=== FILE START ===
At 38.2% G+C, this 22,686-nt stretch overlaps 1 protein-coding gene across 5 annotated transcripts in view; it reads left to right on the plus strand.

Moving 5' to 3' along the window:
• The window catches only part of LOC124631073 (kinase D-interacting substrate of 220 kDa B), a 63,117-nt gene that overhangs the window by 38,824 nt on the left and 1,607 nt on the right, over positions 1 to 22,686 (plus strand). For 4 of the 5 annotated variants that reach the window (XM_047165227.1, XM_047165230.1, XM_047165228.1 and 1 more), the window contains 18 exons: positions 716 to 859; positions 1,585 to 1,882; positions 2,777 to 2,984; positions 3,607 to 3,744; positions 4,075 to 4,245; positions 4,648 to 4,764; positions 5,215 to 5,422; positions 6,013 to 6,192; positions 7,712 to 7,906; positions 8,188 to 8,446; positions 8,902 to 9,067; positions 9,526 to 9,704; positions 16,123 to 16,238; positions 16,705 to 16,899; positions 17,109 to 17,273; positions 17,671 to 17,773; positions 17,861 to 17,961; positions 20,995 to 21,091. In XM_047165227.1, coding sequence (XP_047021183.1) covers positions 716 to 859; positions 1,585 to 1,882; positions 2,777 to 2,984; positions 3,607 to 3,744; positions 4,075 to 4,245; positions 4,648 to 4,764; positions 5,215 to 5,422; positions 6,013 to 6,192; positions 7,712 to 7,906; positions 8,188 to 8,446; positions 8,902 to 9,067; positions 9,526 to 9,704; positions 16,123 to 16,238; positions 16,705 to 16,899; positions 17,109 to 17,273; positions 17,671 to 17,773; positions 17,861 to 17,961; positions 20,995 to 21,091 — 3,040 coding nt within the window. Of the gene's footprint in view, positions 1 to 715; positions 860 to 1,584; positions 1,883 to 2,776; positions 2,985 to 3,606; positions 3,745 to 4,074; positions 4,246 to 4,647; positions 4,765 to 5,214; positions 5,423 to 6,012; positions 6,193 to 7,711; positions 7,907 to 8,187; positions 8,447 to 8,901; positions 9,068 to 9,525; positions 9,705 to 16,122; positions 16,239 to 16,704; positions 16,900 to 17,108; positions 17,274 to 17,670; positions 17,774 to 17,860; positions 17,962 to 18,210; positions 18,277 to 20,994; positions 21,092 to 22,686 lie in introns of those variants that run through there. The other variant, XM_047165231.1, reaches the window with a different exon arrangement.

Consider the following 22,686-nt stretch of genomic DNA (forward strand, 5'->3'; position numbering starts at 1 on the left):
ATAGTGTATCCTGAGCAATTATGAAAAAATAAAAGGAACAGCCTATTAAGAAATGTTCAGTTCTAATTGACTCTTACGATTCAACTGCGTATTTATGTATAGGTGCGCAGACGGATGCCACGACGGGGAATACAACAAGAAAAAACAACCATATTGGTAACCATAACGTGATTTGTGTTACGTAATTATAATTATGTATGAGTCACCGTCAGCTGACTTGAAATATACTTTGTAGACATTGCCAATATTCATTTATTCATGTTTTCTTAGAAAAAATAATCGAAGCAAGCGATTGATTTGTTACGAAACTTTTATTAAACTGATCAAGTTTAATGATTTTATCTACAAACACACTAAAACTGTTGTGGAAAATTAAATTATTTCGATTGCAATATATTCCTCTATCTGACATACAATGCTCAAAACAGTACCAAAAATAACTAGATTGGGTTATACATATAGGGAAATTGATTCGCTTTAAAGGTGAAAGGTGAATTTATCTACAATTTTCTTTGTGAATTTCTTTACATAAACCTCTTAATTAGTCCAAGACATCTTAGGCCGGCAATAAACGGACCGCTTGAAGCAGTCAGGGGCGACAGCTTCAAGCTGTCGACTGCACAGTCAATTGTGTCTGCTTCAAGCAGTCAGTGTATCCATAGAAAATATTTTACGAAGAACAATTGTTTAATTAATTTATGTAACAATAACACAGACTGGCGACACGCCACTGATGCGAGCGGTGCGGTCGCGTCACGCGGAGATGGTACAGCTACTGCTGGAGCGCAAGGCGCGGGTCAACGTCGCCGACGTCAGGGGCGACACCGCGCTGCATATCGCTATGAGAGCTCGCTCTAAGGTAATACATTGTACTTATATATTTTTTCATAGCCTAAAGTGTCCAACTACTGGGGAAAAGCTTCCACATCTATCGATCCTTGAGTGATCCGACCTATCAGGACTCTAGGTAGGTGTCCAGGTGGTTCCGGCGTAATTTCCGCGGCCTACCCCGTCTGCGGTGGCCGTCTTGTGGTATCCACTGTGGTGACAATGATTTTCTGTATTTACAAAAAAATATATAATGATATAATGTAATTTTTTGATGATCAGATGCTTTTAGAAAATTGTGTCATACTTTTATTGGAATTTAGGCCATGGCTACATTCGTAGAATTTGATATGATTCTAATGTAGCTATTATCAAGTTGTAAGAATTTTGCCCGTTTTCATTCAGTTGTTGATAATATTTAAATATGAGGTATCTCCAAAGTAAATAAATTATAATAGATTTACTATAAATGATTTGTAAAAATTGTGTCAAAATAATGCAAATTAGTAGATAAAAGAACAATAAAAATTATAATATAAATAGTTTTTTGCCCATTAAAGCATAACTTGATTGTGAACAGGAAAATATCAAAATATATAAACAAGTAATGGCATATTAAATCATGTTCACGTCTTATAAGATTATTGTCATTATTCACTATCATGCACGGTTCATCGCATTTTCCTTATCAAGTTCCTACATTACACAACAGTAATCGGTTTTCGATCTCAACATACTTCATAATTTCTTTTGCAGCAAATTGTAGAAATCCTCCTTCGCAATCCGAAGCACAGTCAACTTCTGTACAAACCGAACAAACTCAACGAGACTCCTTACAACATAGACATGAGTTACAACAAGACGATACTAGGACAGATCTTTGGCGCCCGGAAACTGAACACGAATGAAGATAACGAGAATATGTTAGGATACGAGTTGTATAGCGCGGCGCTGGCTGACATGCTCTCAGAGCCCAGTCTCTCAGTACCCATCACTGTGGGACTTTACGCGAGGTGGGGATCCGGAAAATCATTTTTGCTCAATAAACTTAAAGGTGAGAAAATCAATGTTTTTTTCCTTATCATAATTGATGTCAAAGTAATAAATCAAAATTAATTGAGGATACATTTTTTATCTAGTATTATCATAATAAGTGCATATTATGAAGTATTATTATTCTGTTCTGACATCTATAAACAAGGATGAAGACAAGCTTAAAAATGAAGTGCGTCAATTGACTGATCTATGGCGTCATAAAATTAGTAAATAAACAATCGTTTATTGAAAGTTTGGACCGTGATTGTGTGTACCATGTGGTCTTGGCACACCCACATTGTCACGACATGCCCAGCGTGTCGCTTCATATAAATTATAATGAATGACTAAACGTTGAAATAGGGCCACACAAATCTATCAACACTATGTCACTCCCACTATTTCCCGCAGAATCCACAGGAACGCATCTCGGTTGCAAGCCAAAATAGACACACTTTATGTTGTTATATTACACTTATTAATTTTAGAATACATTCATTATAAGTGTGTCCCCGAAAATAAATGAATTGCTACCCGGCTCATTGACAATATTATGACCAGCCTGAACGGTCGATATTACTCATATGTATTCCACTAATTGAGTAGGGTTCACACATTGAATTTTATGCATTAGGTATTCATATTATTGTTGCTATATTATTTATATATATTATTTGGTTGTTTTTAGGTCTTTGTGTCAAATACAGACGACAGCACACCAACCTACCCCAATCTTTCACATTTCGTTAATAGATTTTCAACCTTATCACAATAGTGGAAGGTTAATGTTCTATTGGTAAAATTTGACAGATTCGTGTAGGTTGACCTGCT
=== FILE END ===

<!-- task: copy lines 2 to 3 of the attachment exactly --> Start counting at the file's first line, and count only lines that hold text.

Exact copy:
Moving 5' to 3' along the window:
• The window catches only part of LOC124631073 (kinase D-interacting substrate of 220 kDa B), a 63,117-nt gene that overhangs the window by 38,824 nt on the left and 1,607 nt on the right, over positions 1 to 22,686 (plus strand). For 4 of the 5 annotated variants that reach the window (XM_047165227.1, XM_047165230.1, XM_047165228.1 and 1 more), the window contains 18 exons: positions 716 to 859; positions 1,585 to 1,882; positions 2,777 to 2,984; positions 3,607 to 3,744; positions 4,075 to 4,245; positions 4,648 to 4,764; positions 5,215 to 5,422; positions 6,013 to 6,192; positions 7,712 to 7,906; positions 8,188 to 8,446; positions 8,902 to 9,067; positions 9,526 to 9,704; positions 16,123 to 16,238; positions 16,705 to 16,899; positions 17,109 to 17,273; positions 17,671 to 17,773; positions 17,861 to 17,961; positions 20,995 to 21,091. In XM_047165227.1, coding sequence (XP_047021183.1) covers positions 716 to 859; positions 1,585 to 1,882; positions 2,777 to 2,984; positions 3,607 to 3,744; positions 4,075 to 4,245; positions 4,648 to 4,764; positions 5,215 to 5,422; positions 6,013 to 6,192; positions 7,712 to 7,906; positions 8,188 to 8,446; positions 8,902 to 9,067; positions 9,526 to 9,704; positions 16,123 to 16,238; positions 16,705 to 16,899; positions 17,109 to 17,273; positions 17,671 to 17,773; positions 17,861 to 17,961; positions 20,995 to 21,091 — 3,040 coding nt within the window. Of the gene's footprint in view, positions 1 to 715; positions 860 to 1,584; positions 1,883 to 2,776; positions 2,985 to 3,606; positions 3,745 to 4,074; positions 4,246 to 4,647; positions 4,765 to 5,214; positions 5,423 to 6,012; positions 6,193 to 7,711; positions 7,907 to 8,187; positions 8,447 to 8,901; positions 9,068 to 9,525; positions 9,705 to 16,122; positions 16,239 to 16,704; positions 16,900 to 17,108; positions 17,274 to 17,670; positions 17,774 to 17,860; positions 17,962 to 18,210; positions 18,277 to 20,994; positions 21,092 to 22,686 lie in introns of those variants that run through there. The other variant, XM_047165231.1, reaches the window with a different exon arrangement.